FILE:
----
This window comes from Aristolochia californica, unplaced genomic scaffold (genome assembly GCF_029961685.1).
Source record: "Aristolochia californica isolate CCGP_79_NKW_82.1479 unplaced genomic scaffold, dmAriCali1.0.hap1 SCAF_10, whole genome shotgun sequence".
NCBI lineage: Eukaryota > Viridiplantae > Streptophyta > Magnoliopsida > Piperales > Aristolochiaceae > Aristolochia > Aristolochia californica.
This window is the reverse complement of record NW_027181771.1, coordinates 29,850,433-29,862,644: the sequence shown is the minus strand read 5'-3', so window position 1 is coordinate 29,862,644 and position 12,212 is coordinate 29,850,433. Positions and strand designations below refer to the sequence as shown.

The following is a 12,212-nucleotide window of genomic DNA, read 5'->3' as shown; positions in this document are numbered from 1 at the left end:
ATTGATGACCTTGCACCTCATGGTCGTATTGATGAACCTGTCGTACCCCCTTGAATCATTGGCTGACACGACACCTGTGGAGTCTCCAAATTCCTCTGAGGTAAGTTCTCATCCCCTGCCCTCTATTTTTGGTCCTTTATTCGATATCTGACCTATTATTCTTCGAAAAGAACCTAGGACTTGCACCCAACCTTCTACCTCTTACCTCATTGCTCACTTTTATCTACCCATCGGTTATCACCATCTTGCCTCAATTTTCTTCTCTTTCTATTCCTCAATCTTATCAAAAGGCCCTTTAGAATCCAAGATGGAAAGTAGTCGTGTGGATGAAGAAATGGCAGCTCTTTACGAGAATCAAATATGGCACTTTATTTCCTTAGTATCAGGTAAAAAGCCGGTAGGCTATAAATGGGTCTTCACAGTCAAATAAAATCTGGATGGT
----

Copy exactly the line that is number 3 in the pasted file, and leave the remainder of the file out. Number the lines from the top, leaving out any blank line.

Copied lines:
NCBI lineage: Eukaryota > Viridiplantae > Streptophyta > Magnoliopsida > Piperales > Aristolochiaceae > Aristolochia > Aristolochia californica.